SEWING TIP 4 YOU

Today I’m unpacking more boxes of studio stuff. I’ve set a goal for myself: Five boxes a day, more if I can fit them in.

At the first the haphazard packing was unsettling. (There are many ways to pack. But when you’re in a hurry or can’t do it all yourself and other people are doing it, and space is limited, you pack very differently!)
For example, one box might hold six earring holders, a small book, a rock and a beanbag. (I use them in my display, so it’s not THAT weird….) Today, one box held one pottery display stand. That broke. (And that’s okay, too, because I can glue it back together.)

But I’ve decided to now view each box as a puzzle ball, those charming presents I used to make for the kids when they were little. I’d take a tiny treasure and wrap it with strips of crepe paper, adding coins, confetti, flat-ish treats and toys, until the whole thing was about the size of a large softball. (They also took about 10 minutes to unwrap, which really prolonged the excitement and added to the joy.) (I think.)

My third box held my ink stamping pads and most of my spools of thread. If you ever visited my studio, you know my thread collection was extensive.

And here’s my thread tip:

Be aware that thread has a shelf life.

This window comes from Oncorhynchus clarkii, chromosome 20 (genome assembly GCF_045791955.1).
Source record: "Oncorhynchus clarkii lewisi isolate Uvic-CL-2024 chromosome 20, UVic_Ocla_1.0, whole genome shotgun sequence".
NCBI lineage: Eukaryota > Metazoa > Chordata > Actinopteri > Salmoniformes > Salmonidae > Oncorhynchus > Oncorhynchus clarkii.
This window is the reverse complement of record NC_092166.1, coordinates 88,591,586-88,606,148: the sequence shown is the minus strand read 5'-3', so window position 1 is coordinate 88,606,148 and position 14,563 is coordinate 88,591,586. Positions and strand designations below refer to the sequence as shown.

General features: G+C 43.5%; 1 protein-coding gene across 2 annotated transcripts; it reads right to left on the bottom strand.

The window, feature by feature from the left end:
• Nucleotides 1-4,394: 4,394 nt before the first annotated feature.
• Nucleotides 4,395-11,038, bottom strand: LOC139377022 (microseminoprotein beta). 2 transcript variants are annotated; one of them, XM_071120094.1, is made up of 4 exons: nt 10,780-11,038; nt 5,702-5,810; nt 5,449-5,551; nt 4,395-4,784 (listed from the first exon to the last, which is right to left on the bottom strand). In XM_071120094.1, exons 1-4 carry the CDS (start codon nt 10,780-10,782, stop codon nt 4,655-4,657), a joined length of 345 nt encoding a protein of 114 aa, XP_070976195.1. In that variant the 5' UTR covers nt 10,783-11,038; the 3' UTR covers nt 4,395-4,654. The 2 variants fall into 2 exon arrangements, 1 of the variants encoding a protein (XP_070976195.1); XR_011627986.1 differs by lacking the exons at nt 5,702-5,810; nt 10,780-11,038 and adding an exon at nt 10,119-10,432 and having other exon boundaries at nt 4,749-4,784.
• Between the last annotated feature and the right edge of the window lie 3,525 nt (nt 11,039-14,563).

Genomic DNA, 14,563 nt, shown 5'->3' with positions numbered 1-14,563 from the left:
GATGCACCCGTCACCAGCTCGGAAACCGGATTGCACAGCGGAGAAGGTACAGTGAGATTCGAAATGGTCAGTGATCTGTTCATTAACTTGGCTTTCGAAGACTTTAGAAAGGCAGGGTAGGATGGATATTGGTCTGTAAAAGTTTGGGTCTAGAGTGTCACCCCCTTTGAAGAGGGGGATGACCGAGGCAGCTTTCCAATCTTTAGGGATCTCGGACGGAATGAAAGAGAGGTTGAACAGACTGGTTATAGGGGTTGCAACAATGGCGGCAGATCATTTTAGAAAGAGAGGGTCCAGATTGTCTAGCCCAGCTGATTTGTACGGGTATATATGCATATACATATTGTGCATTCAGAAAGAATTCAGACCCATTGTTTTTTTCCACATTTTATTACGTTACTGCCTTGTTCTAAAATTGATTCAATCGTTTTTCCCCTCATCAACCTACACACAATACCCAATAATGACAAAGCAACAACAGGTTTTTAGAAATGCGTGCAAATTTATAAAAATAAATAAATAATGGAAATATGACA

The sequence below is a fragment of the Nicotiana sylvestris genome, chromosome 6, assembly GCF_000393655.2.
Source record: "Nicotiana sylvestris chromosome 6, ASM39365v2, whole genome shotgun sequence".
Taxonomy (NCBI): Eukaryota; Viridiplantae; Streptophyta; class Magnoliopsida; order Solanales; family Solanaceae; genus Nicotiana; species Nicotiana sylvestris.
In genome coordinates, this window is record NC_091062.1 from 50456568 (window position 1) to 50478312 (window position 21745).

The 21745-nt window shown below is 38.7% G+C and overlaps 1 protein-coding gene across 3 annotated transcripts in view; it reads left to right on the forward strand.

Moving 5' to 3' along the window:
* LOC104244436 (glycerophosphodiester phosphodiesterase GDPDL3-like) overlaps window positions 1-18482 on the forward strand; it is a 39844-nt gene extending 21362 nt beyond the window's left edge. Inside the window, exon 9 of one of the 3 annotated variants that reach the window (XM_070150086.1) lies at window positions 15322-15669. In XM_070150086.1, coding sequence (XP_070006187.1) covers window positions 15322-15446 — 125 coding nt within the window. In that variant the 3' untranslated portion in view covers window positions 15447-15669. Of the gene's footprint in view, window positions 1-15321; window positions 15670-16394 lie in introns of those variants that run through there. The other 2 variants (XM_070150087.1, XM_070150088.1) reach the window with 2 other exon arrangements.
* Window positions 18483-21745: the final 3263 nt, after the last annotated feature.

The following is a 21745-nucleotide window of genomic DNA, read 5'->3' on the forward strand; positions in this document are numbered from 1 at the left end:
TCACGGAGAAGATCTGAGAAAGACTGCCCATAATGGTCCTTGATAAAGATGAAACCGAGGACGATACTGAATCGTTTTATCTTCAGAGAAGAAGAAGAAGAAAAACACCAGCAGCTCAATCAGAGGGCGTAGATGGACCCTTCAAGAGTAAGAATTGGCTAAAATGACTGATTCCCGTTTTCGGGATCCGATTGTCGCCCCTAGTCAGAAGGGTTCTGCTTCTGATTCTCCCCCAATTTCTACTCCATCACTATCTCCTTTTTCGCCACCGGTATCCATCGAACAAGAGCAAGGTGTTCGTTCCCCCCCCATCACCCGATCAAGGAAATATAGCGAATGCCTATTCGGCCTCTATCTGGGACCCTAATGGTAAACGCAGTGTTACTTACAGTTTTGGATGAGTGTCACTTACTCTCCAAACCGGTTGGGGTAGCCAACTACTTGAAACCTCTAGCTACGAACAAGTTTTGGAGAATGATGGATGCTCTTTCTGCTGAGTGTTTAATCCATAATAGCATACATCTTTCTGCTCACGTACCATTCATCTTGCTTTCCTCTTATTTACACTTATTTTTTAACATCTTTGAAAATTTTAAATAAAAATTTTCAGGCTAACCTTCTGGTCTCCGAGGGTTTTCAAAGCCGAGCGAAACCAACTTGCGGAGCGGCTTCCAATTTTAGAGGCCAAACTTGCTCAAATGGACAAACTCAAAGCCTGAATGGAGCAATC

If you’re a seasoned sewer, you already know this. But when I first started sewing, I didn’t.

I would go to an antique store and buy old sewing baskets full of thread, giant spools of thread from manufacturing companies (sturdy thread from shoe-making companies, etc.), large spools of cotton threads, vintage spools of thread.

I would start a project, thread my sewing machine, and start to quilt.

And the thread would break.

I’d re-thread the machine. The thread would break again. And again, and again.

Then I realized the thread was too old, or sun-damaged, to use.

This can occasionally happen with new thread, too. I took my machine in to Russ Moline at The Moses House in Keene. He was baffled, too, until he finally tested my brand new giant spool of quilting thread. It was a faulty batch, and broke easily. A sad, but fortunately inexpensive “repair” of the sewing machine!

Cotton threads are especially prone to this. But sometimes silk thread can deteriorate, too.

So before you buy a wonderful stash of vintage thread, unwind a few inches and give it a yank. If it breaks easily, you will have nothing but heartache when you use it. (Even hand-sewing may be problematic, because it will wear even as you pull it through the fabric over and over….)

On the other hand, sometimes thread that LOOKS worn out or faded will still be strong enough to sew with. If you don’t like the fading, simply wind off enough thread till you get to the layer that was not exposed to heat and light.

And of course, just because that old thread isn’t functional anymore, doesn’t mean you have to throw it away. Fill a mason jar, a thread rack, or a pretty bowl with your thready treasures, and put them on display. As I go through my stash, the rejects are tossed into a new lamp I just bought, with a clear base that can be filled with….spools of thread!23mtn6t6 (2)